Klimt's paintings have brought some of the highest prices recorded for individual works of art. In November 2003, Klimt's Landhaus am Attersee sold for $29,128,000, but that was soon eclipsed by prices paid for other Klimts. In 2006 the artist's Apple Tree I (ca. 1912) sold for $33 million and Birch Forest (1903) sold for $40.3 million. Both works had been recently restituted to the heirs of Adele Bloch-Bauer.
Gustav Klimt was born in Baumgarten, near Vienna, the second of seven children. His father, Ernst Klimt, formerly from Bohemia, was a gold engraver, which later influenced Gustav to add real gold on his later paintings. Klimt lived in poverty for most of his childhood, as work was scarce and the economy difficult for immigrants.
Klimt's work is distinguished by the elegant gold or coloured decoration, often of a phallic shape that conceals the more erotic positions of the drawings upon which many of his paintings are based. This can be seen in Judith I (1901), and in The Kiss (1907–1908), and especially in Danaë (1907). One of the most common themes Klimt utilized was that of the dominant woman, the femme fatale. Art historians note an eclectic range of influences contributing to Klimt's distinct style, including Egyptian, Minoan, Classical Greek, and Byzantine inspirations. His mature works are characterized by a rejection of earlier naturalistic styles, and make use of symbols or symbolic elements to convey psychological ideas and emphasize the "freedom" of art from traditional culture.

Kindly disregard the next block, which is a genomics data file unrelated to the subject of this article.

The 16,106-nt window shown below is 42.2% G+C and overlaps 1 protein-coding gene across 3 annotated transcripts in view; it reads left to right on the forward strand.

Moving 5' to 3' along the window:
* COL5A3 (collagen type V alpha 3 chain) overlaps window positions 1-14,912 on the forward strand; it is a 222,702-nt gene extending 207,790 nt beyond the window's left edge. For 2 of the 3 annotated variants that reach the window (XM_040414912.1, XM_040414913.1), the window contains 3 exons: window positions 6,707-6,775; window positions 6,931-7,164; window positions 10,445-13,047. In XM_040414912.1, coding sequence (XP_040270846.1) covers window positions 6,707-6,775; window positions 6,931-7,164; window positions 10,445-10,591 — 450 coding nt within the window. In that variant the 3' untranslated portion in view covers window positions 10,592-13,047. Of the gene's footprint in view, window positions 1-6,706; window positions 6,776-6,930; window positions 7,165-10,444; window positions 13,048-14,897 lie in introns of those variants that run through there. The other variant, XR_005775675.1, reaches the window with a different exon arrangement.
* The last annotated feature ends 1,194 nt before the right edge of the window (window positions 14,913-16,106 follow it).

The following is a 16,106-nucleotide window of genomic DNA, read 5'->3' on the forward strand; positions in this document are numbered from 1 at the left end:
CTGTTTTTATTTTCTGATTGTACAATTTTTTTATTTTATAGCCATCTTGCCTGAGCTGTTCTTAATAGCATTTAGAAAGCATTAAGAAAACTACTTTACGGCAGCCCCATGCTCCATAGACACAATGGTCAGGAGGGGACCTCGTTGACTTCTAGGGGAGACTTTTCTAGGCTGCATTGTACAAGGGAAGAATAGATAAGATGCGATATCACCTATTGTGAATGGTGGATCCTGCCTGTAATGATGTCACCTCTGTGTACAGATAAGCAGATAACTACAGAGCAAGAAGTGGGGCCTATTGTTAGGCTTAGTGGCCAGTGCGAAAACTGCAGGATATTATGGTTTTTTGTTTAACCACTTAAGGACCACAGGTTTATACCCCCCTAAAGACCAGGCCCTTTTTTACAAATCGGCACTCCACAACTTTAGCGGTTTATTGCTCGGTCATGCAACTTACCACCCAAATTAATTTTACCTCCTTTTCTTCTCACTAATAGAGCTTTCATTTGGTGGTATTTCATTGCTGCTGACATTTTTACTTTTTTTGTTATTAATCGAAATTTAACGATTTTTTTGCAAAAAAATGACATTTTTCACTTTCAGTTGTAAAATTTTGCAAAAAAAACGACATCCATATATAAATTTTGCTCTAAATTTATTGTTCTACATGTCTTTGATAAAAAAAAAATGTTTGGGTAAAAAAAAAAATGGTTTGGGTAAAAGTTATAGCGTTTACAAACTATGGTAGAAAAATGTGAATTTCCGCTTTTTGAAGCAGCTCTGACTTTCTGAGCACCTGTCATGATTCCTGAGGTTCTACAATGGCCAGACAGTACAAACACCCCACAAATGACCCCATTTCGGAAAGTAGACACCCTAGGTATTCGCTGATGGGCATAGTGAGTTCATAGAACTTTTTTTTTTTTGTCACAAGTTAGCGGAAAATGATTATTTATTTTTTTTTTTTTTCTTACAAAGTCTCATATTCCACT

Klimt became one of the founding members and president of the Wiener Sezession (Vienna Secession) in 1897 and of the group's periodical Ver Sacrum (Sacred Spring). He remained with the Secession until 1908.
In Vienna on February 6, 1918, having suffered a stroke and pneumonia, Klimt died. He was interred at the Hietzing Cemetery in Vienna. Numerous paintings were left unfinished.